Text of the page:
invoke-rc.d apache2 reload > /dev/null 2>&1; \
		if [ -d /etc/logrotate.d/httpd-prerotate ]; then \
			run-parts /etc/logrotate.d/httpd-prerotate; \
		fi; \

Logrotate contains some additionals options that you can see above:

  • daily: rotates log on basis day
  • missingok: Don’t raise an error if the log is missing
  • delaycompress: Don’t compress the file until it has already been rotated. This is to prevent corruption if the daemon doesn’t close the log file immediately.
  • notifyempty: Don't rotate the log file when it is empty
  • create 640 root adm: this will create new log files with set permissions, owner and group
  • sharedscripts: If the wildcard matches several files, run any scripts once for all files
  • postrotate/endscript: Specifies some commands or scripts that should be executed until the endscript keyword, after the logs were rotated.
  • prerotate/endscript: as postrotate/endscript, it specifies commands or scripts that should be executed before log rotating begins.

You can have some information about the additional options by using the manual

man logrotate

2) Configure log rotation with logrotate

The logrotate command typically renames (or rotates) log files on a cyclic basis; the log file will be renamed to contain a numeric or date extension, and a new log file will be created to accept system information. If logrotate is configured to keep only two copies of old log files, then after two log rotations, the oldest log file will automatically be removed.

Normally the logrotate command is installed by default on your Ubuntu 18.04 and you can check the version as below

# logrotate --version
logrotate 3.11.0

By default, logrotate runs on a daily basis by executing the shell script /etc/cron.daily/logrotate You will see that the other cron files don't contain any logrotate file

cat /etc/cron.daily/logrotate 

# Clean non existent log file entries from status file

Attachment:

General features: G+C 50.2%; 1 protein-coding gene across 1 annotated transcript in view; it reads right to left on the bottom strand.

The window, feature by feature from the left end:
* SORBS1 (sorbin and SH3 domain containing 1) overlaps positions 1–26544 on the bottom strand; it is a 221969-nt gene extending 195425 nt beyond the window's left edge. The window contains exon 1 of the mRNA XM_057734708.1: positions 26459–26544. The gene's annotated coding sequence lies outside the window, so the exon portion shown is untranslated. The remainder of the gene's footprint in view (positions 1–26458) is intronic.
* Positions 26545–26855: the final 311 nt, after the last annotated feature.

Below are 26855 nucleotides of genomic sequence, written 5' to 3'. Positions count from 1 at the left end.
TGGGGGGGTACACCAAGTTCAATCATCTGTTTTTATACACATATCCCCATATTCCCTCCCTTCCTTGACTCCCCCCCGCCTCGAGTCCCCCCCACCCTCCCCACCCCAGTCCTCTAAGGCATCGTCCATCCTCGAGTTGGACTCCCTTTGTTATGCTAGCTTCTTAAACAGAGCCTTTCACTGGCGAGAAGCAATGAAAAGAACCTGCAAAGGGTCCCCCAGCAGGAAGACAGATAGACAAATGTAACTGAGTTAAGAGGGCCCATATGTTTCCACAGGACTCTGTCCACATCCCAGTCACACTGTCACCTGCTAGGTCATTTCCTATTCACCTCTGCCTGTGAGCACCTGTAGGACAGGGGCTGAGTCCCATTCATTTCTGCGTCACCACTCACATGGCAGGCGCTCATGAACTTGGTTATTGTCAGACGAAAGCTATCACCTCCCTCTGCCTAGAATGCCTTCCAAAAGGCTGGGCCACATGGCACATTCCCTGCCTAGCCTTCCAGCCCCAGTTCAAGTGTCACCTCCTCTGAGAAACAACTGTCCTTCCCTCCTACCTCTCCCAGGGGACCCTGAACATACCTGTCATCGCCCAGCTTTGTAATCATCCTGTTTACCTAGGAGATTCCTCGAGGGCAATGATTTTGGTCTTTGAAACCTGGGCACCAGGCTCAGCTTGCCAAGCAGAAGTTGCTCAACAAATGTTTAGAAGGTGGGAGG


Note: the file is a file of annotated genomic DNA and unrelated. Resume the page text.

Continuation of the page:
cd /var/lib/logrotate
test -e status || touch status
head -1 status > status.clean
sed 's/"//g' status | while read logfile date
    [ -e "$logfile" ] && echo "\"$logfile\" $date"
done >> status.clean
mv status.clean status

test -x /usr/sbin/logrotate || exit 0
/usr/sbin/logrotate /etc/logrotate.conf

You can see what the logrotate configuration of application would do if it's executed with the -d parameter of the command

# logrotate -d /etc/logrotate.d/mysql-server 
reading config file /etc/logrotate.d/mysql-server
Reading state from file: /var/lib/logrotate/status
Allocating hash table for state file, size 64 entries

Handling 1 logs

rotating pattern: /var/log/mysql.log /var/log/mysql/*log  after 1 days (7 rotations)
empty log files are rotated, old logs are removed
considering log /var/log/mysql.log
error: skipping "/var/log/mysql.log" because parent directory has insecure permissions (It's world writable or writable by group which is not "root") Set "su" directive in config file to tell logrotate which user/group should be used for rotation.
Creating new state
considering log /var/log/mysql/error.log
Creating new state
  Now: 2018-05-22 06:02
  Last rotated at 2018-05-22 06:00
  log does not need rotating (log has been already rotated)

You can configure log rotation as a root user and as a non-root user.

a) Set up logrotation for installed server packages

Logrotate configuration files as root user are created in the /etc/logrotate.d folder on a daily basis. For example, we will configure the log rotation for the monitoring tool supervisor. First, we will create the log rotation file on which we will indicate the config file that will store the logs

# vim /etc/logrotate.d/supervisor
/var/log/supervisor/superviz.log {
        create 0640 root root
        rotate 3

Let's explain some options:

  • dateext: uses the date as extension for old versions of the log files
  • size: logs files that grow bigger than the size specified here
  • mail: to instruct logrotate to e-mail its contents to the specified address before overwriting it. You must have a mail server working

Now we can test the configuration by calling logrotate on debug mode which points to the main configuration containing our folder. The command will show some information but we will only sort those about our configuration

# logrotate /etc/logrotate.conf --debug